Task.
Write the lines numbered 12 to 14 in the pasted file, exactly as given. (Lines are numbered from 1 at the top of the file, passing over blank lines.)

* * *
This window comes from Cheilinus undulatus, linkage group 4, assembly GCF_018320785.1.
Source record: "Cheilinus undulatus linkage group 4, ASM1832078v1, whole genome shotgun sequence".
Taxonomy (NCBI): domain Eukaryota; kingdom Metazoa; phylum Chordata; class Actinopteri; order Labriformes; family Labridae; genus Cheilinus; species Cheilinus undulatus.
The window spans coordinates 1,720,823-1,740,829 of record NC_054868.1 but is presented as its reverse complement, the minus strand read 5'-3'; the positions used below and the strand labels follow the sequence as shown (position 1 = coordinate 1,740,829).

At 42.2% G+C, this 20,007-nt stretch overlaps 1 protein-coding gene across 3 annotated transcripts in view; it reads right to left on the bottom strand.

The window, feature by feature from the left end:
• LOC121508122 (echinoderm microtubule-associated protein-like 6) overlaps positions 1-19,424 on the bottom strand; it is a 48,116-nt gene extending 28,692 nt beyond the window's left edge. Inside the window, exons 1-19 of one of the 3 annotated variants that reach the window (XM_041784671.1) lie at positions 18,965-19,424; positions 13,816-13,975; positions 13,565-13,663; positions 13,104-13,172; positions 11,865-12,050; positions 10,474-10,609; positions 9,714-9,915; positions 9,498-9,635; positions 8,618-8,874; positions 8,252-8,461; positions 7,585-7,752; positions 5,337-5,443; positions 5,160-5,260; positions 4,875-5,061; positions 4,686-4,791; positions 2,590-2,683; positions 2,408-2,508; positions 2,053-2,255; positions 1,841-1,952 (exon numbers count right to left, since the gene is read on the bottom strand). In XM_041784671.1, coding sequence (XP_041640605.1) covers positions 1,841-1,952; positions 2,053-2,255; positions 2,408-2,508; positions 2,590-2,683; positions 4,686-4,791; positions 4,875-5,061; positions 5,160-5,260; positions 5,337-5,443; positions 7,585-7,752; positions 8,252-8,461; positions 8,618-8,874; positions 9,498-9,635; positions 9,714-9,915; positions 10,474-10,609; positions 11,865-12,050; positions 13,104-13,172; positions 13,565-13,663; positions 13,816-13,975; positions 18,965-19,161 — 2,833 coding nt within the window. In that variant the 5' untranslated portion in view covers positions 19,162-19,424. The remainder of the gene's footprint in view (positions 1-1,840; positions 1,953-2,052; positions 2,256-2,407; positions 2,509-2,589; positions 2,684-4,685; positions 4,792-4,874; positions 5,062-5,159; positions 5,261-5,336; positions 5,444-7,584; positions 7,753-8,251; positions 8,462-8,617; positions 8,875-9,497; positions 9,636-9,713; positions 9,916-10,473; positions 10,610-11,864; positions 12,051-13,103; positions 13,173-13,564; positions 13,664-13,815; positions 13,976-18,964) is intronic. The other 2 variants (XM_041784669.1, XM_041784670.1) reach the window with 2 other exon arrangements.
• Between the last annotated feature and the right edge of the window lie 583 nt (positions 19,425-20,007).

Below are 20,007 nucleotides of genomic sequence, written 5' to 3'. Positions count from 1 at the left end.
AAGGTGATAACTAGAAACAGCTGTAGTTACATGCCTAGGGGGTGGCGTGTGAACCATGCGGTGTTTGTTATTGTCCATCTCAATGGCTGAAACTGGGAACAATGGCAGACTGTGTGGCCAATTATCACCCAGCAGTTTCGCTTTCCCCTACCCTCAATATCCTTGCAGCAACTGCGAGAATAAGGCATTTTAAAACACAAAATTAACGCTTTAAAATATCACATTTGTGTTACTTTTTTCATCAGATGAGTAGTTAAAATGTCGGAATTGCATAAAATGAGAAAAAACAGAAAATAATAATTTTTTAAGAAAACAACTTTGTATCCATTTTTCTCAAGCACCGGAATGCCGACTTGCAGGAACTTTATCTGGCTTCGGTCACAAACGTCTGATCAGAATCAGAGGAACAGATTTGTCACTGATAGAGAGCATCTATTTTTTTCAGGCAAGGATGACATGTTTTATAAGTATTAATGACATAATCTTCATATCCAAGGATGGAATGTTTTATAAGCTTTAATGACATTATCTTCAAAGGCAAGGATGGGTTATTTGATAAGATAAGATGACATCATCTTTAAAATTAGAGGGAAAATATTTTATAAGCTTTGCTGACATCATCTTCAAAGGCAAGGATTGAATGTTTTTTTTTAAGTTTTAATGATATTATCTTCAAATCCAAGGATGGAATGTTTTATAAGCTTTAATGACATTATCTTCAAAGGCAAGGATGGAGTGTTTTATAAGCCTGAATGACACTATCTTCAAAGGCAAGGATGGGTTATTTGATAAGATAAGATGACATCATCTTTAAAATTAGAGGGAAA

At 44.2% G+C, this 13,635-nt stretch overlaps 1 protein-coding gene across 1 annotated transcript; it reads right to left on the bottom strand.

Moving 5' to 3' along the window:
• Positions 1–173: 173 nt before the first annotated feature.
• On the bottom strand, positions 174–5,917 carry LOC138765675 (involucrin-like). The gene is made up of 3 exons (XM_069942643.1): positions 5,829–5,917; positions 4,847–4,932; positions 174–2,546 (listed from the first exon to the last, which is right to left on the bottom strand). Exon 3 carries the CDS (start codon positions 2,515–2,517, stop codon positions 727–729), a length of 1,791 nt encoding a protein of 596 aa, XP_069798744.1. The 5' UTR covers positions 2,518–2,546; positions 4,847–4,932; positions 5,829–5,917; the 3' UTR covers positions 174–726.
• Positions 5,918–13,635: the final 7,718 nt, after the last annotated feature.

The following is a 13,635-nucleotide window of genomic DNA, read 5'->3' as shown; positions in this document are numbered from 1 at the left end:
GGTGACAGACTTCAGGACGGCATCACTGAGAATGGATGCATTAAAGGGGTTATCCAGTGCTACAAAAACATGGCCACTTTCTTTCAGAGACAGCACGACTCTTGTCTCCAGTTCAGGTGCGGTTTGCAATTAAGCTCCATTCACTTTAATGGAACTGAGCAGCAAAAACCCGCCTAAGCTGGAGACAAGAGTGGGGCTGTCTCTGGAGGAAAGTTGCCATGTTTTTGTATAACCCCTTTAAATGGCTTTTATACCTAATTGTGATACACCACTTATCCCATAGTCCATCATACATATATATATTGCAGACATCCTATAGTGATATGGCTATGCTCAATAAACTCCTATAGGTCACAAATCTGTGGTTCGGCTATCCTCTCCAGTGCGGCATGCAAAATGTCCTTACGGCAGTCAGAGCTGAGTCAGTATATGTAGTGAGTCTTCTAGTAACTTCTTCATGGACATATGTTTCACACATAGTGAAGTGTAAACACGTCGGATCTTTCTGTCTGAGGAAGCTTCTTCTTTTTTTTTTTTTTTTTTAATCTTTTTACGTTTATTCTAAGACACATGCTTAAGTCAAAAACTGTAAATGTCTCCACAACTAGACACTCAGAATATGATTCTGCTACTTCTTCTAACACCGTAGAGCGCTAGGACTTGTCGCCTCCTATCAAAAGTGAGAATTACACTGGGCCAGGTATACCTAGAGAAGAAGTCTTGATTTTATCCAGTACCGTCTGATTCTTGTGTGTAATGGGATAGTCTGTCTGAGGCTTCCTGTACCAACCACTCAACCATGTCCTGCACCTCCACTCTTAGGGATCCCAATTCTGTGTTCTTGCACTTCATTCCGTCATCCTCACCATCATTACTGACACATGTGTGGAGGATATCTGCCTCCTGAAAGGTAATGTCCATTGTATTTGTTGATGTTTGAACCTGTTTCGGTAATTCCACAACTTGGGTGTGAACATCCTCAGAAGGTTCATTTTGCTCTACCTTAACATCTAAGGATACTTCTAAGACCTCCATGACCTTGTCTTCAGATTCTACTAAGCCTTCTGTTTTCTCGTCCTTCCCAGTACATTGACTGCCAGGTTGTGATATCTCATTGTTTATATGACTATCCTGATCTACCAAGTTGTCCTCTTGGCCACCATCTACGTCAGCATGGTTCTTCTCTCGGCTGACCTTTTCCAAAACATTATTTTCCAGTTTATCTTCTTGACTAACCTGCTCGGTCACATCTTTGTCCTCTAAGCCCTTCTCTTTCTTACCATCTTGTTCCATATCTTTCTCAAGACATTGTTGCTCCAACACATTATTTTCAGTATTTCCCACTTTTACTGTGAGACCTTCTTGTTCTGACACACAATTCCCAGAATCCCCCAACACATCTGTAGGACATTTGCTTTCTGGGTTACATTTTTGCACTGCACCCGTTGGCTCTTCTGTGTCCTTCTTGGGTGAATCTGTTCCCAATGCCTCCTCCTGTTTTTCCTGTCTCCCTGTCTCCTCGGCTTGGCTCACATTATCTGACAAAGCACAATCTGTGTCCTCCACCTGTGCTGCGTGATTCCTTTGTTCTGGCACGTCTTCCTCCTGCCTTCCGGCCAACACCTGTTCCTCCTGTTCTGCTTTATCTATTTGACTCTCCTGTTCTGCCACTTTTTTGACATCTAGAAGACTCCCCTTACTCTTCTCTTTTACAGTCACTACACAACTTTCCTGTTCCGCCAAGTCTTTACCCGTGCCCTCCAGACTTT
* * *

Moving 5' to 3' along the window:
• Positions 1–173: 173 nt before the first annotated feature.
• On the bottom strand, positions 174–5,917 carry LOC138765675 (involucrin-like). The gene is made up of 3 exons (XM_069942643.1): positions 5,829–5,917; positions 4,847–4,932; positions 174–2,546 (listed from the first exon to the last, which is right to left on the bottom strand). Exon 3 carries the CDS (start codon positions 2,515–2,517, stop codon positions 727–729), a length of 1,791 nt encoding a protein of 596 aa, XP_069798744.1. The 5' UTR covers positions 2,518–2,546; positions 4,847–4,932; positions 5,829–5,917; the 3' UTR covers positions 174–726.